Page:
|Affiliation:||School Of Mechanical Engineering, Faculty of Engineering
|Wolfson Mechanical Engineering building|
|Postal Address:||School of Mechanical Engineering|
Faculty of Engineering
Tel Aviv University
Tel Aviv 69978
Biological cells are able to apply, sense and respond to mechanical forces which control their function. Cells also live in environments that exhibit unique mechanical properties with nonlinear elasticity and viscoelasticity. In our biomechanics laboratory at TAU Mechanical Engineering, we seek to understand how such cellular and environmental mechanical factors direct cells toward defined fates and organizations. We use experimental and numerical approaches to quantify the cell-induced material deformations, strains, and stresses throughout three-dimensional biomaterials (mainly hydrogels) during various biological processes including cell division, invasion and cell-cell interaction. Our research allows to better understand how cells interact with their microenvironment, knowledge that can be used to direct and control cell function for regenerative medicine applications.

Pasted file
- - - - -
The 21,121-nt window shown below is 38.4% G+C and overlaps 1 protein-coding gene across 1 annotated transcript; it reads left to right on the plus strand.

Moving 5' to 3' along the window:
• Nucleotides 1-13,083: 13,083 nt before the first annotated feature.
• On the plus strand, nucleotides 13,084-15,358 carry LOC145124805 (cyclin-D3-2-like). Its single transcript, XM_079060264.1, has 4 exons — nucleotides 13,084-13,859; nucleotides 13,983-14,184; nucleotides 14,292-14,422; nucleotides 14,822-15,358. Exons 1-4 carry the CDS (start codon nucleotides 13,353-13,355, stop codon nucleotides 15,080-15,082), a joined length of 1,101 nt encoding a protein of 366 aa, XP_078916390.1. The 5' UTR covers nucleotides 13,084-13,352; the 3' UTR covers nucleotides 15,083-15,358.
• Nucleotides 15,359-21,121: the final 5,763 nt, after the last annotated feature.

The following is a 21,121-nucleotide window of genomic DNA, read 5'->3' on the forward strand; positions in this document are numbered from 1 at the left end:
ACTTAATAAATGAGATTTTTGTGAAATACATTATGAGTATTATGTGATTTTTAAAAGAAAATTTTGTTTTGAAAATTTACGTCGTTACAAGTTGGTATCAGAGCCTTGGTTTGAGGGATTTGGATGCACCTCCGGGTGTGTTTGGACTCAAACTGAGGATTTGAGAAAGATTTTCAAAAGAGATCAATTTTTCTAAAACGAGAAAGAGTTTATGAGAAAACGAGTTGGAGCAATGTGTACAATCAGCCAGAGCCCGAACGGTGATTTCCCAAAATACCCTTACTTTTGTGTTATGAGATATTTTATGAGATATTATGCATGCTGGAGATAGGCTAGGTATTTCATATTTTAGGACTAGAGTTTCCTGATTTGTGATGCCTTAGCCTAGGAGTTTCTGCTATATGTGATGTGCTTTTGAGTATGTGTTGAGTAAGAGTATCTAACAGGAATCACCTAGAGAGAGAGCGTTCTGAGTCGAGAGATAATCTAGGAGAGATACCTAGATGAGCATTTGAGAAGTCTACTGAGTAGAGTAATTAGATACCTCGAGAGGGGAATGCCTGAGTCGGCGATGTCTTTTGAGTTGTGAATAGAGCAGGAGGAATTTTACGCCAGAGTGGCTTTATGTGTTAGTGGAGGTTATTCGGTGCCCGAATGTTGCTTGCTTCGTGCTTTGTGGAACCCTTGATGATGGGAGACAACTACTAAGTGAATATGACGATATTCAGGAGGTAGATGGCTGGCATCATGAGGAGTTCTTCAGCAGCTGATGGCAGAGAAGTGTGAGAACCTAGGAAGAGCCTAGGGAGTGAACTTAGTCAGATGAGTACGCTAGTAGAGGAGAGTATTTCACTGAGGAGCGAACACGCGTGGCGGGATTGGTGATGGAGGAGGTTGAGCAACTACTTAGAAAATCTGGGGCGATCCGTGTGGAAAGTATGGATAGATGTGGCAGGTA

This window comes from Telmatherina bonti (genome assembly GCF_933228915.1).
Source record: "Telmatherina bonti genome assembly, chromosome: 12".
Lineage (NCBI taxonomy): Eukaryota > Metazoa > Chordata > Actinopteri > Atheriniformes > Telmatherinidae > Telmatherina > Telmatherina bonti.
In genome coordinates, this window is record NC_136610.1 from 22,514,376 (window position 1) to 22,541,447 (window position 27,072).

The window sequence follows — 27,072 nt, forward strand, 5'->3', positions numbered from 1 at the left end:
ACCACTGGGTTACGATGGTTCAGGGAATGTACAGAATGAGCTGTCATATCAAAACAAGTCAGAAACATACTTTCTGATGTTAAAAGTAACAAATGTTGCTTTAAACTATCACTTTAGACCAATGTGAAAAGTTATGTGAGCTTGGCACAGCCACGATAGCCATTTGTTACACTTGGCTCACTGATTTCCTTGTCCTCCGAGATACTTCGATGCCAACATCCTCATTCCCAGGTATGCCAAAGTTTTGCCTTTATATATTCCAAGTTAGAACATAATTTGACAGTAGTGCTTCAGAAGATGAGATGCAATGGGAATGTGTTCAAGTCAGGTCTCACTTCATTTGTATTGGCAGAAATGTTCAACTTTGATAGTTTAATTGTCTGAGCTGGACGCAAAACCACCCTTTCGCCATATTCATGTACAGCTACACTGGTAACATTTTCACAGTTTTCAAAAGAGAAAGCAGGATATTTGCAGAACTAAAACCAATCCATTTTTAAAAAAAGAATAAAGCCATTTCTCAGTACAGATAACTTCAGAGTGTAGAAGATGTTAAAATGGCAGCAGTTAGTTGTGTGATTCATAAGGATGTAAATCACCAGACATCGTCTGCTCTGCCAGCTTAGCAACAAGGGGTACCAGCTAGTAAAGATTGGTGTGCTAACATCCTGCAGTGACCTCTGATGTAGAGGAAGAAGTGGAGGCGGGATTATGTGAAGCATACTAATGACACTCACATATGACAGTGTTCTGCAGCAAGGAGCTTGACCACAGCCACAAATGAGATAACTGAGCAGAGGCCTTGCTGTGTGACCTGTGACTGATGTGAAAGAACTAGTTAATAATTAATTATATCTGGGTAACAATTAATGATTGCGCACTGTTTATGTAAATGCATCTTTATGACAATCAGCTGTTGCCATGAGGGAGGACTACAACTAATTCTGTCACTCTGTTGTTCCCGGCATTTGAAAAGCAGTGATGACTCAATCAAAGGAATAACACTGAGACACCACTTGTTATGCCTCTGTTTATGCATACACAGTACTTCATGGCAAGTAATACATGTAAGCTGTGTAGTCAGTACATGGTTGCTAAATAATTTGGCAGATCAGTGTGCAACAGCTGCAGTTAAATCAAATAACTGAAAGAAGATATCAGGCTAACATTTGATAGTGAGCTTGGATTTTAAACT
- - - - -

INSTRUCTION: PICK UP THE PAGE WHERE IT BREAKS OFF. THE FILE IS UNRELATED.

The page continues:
Figure 1: (a) Quantification of cell-induced gel displacements using confocal microscopy
and digital volume correlation (DVC). The image shows 3D colored quivers of matrix displacements induced by a fibroblast cell in a fibrin gel. Each arrow is a vector indicating the direction of movement with the magnitude defined by the color bar. (b) Mechanical interaction between two cells (green) embedded in a fibrous gel (gray). Fibers of the gel condense and align between the cells due to cell contractility.